Paper birch (Betula papyrifera) is also known as canoe or white birch. Its strikingly white bark is a powerful symbol of America’s northern woods, its vibrant yellow fall leaves a sure sign of autumn. This lovely tree was the choice of early Native Americans for the skins of their canoes. The wood of the paper birch was used for eating utensils and other common tools, and today the wood is prized for high quality lumber and veneer, pulp, and fiberboard products. This hardy tree blankets most of Alaska and extends into the northern states from Washington to Maine and throughout the Lake States, the north central states, New York, and northern Pennsylvania. (Grows in hardiness zones 2 to 7.)

The river birch (Betula nigra) is named for its love of wet places, being native in wet sites from Minnesota and New Hampshire to Florida and Texas. In fact, the natural habitat of river birch extends from the eastern United States as far west as central Oklahoma. This graceful tree is also loved for its bright fall color, its copperish, two-toned bark, and the year-round beauty it brings to any suitable landscape. (Grows in hardiness zones 4 to 9.)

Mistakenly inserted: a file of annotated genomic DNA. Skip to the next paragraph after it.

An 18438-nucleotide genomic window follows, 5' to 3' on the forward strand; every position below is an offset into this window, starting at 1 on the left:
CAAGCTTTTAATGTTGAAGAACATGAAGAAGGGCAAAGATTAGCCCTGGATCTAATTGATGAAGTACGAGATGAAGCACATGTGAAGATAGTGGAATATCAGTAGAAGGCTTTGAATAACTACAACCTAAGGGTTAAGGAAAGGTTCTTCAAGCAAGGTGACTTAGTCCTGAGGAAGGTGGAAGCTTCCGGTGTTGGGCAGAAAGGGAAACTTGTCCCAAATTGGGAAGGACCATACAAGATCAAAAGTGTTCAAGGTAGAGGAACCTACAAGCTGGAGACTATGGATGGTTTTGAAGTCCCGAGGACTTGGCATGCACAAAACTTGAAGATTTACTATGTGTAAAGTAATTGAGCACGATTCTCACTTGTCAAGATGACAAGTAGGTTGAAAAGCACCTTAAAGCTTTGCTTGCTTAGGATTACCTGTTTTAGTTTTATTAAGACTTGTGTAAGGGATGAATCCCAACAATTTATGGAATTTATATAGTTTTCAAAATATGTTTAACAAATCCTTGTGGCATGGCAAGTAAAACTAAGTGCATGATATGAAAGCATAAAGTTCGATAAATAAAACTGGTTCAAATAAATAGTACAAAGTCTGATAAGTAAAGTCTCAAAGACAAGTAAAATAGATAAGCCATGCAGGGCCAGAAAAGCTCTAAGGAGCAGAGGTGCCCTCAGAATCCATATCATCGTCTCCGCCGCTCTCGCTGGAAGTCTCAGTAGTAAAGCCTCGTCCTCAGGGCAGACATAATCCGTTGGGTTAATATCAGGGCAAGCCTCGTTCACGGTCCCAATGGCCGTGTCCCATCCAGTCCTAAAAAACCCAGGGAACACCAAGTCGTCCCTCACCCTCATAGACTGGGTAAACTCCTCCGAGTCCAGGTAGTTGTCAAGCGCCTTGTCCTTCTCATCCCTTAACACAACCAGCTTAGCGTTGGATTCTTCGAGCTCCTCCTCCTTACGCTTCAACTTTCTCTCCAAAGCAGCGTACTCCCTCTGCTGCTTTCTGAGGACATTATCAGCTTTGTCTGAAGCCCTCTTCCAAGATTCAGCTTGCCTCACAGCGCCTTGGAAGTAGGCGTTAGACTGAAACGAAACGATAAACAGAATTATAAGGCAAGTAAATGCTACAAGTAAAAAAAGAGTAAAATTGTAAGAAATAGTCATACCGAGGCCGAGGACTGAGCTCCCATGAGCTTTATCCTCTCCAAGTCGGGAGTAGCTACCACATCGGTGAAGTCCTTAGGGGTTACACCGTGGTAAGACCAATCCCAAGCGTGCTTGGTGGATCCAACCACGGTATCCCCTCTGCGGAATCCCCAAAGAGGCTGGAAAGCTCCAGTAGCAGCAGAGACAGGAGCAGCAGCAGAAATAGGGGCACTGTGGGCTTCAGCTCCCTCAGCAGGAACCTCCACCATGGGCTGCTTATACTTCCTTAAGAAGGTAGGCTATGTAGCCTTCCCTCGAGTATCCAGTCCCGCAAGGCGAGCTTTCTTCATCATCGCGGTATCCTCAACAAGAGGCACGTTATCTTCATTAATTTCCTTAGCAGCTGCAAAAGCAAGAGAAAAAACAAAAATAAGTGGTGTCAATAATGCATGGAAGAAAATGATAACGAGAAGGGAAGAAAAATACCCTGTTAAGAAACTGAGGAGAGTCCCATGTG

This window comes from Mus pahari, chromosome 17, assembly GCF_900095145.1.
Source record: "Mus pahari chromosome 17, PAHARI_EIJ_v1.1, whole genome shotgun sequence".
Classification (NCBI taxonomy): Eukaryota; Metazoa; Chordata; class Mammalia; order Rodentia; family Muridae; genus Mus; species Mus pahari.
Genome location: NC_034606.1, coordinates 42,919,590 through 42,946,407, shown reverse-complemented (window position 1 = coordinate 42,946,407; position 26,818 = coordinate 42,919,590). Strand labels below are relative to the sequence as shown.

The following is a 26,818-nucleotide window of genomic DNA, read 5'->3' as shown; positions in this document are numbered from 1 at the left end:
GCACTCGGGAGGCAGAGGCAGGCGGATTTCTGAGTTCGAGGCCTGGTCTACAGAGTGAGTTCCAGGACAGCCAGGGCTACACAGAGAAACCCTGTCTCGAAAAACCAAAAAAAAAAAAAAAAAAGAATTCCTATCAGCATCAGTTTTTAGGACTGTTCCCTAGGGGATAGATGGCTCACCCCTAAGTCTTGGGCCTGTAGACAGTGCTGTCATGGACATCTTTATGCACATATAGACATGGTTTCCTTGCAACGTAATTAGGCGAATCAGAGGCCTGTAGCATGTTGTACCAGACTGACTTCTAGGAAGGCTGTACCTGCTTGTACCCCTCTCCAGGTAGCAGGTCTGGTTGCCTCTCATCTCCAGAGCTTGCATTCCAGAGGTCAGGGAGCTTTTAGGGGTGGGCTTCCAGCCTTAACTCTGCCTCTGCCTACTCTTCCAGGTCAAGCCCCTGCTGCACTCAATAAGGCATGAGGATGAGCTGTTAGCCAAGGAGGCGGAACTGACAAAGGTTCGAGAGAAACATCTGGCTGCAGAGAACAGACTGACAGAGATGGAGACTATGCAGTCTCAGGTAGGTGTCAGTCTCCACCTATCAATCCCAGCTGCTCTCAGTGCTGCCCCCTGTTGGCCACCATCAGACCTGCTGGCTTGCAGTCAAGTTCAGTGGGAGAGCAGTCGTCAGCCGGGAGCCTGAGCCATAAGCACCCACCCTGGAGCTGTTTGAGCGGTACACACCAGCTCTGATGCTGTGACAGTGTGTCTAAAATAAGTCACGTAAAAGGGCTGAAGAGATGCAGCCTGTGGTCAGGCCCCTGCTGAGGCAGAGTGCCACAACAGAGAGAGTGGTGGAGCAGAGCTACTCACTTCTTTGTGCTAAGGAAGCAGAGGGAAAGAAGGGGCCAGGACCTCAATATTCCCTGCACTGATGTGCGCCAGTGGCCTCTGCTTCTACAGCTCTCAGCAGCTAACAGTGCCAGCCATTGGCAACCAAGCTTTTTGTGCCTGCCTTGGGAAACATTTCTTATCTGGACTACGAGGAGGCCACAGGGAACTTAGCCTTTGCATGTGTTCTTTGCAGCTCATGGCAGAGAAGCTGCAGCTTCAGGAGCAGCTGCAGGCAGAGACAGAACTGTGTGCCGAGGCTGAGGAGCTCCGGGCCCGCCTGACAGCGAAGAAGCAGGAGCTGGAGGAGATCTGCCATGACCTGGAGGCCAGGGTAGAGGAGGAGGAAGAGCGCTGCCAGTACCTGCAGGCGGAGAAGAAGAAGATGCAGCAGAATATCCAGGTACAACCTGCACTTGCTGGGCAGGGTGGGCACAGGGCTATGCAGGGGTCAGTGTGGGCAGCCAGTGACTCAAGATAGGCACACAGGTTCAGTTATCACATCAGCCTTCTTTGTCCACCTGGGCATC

Required Reading: New York: City of Trees.

Himalayan Birch Trees: Betula utilis

Above: At Kilkenny Castle in Ireland, a Himalayan birch (Betula utilis var. jacquemontii). Photograph by Wendy Cutler via Flickr.

In a landscape: “Excellent tree for very large home sites, parks, and open spaces,” notes Monrovia nursery. “A problem solver for low-lying sites too wet for many other species.”

Where Himalayan birch trees grow best: A tree that enjoys full sun and enough open space to showcase its 20-foot canopy, Himalayan birch is hardy in growing zones 4 to 7.